Currently viewing the tag: "John Steinbeck"

After 100 years we know Hollywood can’t be trusted with reality. Whatever real or true story screenwriters like Oliver Stone (the imaginative “JFK”) or Danny Strong (the hilariously phony and  awkwardly titled “Lee Michaels’ the Butler”) tell, it’s invariably awful. From “Tortilla Flat” to multiple versions of “Of Mice and Men,” John Steinbeck’s fictional works have supplied the empty idea shops of Hollywood with dramatic fodder for …  78 years!!!!! Steven Spielberg apparently is going through with his threat to remake/ruin “The Grapes of Wrath” in time for the book’s 75th birthday next year. But so far no one in Tinseltown has turned “Travels With Charley” into a road movie. In this excerpt from my boffo literary expose “Dogging Steinbeck,”  I show that Hollywood’s disinterest in dramatizing Steinbeck’s book is a good thing.

‘Charley’ Doesn’t Go Hollywood, Thank God

Despite its flaws, “Travels With Charley’s” romantic version of searching for America by car has never fallen from the culture’s consciousness. Along with Kerouac’s “On the Road” – its hipper, edgier, happier and openly fictional older brother – it has become a classic American road book. It gave Charles Kuralt his idea for his popular “On the Road” segments for “The CBS Evening News with Walter Cronkite.” But so far, despite a lot of interest, it’s never been turned into a dumb sitcom or bad movie.

Not that Hollywood hasn’t tried. In 1963 no less than Sam Peckinpah wrote an unintentionally hilarious TV script for Warner Brothers’ television division dramatizing “Travels With Charley.” Not surprisingly, it included Steinbeck having two knockdown fistfights. Too horrible even for network TV’s standards, it was never made.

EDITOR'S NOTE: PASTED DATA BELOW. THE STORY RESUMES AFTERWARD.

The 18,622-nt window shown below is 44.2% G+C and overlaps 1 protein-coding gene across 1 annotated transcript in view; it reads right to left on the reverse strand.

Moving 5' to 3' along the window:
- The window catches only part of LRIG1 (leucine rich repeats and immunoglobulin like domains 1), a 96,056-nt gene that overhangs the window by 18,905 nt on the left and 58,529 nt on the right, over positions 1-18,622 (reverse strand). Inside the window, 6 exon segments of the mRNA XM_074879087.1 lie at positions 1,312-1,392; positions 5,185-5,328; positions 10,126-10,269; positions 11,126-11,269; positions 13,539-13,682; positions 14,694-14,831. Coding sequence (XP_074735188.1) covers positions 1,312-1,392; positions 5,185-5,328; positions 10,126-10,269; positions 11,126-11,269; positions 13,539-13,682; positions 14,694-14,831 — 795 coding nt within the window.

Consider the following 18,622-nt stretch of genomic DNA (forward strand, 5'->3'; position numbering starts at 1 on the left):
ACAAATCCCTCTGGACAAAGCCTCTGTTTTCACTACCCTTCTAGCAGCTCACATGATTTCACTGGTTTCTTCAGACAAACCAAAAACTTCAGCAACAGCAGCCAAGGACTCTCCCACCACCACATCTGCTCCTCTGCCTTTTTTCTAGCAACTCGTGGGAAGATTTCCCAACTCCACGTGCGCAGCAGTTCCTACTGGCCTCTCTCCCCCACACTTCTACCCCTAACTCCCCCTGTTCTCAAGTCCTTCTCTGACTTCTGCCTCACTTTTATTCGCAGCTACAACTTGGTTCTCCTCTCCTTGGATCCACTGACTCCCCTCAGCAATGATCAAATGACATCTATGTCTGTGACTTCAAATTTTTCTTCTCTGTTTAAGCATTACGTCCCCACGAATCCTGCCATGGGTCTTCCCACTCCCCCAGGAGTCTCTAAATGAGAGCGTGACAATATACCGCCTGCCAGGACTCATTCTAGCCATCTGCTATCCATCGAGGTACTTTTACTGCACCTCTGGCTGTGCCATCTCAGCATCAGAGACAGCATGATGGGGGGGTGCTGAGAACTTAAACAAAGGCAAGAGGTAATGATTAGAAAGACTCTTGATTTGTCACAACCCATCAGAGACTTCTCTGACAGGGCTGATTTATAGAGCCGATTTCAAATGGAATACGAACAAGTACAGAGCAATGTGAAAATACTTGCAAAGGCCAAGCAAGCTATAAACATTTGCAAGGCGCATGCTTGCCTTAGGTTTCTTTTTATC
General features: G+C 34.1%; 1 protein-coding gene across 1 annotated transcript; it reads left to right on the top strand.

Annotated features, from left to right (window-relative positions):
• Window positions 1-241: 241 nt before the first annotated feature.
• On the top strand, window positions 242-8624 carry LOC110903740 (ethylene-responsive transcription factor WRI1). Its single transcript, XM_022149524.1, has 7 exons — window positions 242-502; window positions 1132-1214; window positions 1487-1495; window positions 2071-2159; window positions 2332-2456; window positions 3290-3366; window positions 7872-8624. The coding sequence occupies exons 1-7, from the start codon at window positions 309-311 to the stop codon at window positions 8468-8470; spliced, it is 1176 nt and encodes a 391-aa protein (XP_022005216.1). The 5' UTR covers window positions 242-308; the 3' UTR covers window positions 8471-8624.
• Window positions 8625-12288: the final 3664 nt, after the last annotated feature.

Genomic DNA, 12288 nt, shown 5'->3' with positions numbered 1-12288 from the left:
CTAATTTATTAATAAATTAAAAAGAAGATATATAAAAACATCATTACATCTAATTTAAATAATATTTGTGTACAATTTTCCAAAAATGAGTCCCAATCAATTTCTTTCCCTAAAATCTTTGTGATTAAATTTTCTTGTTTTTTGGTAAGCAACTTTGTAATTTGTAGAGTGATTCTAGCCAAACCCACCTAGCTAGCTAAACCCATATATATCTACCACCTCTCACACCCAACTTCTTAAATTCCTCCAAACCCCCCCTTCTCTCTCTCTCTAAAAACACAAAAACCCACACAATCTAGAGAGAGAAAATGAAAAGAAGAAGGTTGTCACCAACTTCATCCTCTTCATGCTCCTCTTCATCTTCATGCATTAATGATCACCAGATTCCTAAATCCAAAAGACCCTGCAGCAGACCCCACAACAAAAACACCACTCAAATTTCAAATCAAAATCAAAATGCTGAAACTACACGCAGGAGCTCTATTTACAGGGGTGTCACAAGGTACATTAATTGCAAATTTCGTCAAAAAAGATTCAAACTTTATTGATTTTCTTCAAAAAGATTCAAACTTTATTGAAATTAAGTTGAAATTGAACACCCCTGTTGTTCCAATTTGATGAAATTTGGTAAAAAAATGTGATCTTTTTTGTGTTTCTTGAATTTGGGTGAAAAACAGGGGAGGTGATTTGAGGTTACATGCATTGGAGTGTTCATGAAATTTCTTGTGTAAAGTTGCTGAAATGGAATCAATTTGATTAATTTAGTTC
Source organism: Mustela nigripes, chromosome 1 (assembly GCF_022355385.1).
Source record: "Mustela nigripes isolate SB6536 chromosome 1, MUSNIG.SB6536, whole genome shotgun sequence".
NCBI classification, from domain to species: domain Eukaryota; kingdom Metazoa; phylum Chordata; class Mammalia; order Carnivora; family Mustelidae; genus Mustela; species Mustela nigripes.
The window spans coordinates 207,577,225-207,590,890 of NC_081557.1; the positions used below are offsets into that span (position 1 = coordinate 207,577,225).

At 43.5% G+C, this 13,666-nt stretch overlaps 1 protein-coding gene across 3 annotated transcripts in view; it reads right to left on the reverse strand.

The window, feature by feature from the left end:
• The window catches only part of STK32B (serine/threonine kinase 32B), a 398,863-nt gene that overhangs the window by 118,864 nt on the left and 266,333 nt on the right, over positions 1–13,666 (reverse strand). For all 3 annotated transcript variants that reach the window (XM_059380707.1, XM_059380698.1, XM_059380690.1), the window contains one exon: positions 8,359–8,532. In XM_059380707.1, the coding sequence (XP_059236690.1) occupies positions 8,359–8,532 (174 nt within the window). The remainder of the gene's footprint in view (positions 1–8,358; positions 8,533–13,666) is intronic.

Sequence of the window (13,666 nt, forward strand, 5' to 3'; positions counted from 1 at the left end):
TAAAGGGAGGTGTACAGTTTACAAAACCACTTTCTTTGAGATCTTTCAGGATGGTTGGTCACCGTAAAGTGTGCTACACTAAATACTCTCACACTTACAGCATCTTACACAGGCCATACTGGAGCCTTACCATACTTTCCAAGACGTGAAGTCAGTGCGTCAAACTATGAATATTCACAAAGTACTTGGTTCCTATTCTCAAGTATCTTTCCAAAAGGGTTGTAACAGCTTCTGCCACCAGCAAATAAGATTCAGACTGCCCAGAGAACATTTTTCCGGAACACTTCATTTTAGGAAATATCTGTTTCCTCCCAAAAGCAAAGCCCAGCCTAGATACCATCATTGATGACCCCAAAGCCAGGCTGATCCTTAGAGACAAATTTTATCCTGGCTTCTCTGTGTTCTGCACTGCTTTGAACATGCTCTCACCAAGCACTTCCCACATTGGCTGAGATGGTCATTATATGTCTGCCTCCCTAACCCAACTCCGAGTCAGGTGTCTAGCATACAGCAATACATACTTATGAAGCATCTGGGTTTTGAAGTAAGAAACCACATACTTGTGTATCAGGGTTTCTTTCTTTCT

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In the early 1990s, Kevin Costner’s production company had an option on “Travels With Charley” with plans to shoot an eight-part miniseries. It died a deserved death. Knowing Hollywood, it wasn’t because Costner’s project was an incredibly stupid idea. It was probably because they couldn’t get Sam Peckinpah to direct.

Finally, somewhere in a file cabinet at HBO sits a less-tortured screenplay of “Travels With Charley.” Written in the early 2000s by Steinbeck’s son Thom, it’s not likely to include any fistfights but it apparently was written as if the book was true.

Unfortunately, in 1968, shortly before John Steinbeck died, “Travels With Charley” did travel to TV Land. Producer Lee Mendelson of “Peanuts” fame turned it into an hour-long “documentary” for NBC. Narrated by Steinbeck’s buddy Hank Fonda, who played an unseen but amply quoted Steinbeck, it was watched by tens of millions of Americans who didn’t want to watch what was on CBS or ABC that night.

An early example of the “docudrama” genre at its worst, it was presented by Mendelson as the true story of Steinbeck’s lonely journey. Skipping the southern leg of Steinbeck’s trip, Mendelson sent out a Rocinante-lookalike to retrace the “Charley” route from Sag Harbor to the top of Fremont Peak.

The dumbest mistake Mendelson made was hiring 15 actors to look into the camera and pretend to be the characters Steinbeck pretended he had met on his trip. Many of the performances are painful, but arguably the worst fictional character was our friend the mythical itinerant Shakespearean actor of Alice, North Dakota.

To heap hokum on top of hokum, Mendelson threw in a few silly cartoon segments and a hideous Rod McCuen song, “Me & Charley,” which was sung over and over by Glen Yarbrough whenever Charley streaked across the grassy fields of America. Mendelson paid $1,000 to rent a stand-in for the dead poodle, who, in a rare and merciful concession to reality, wasn’t made to talk.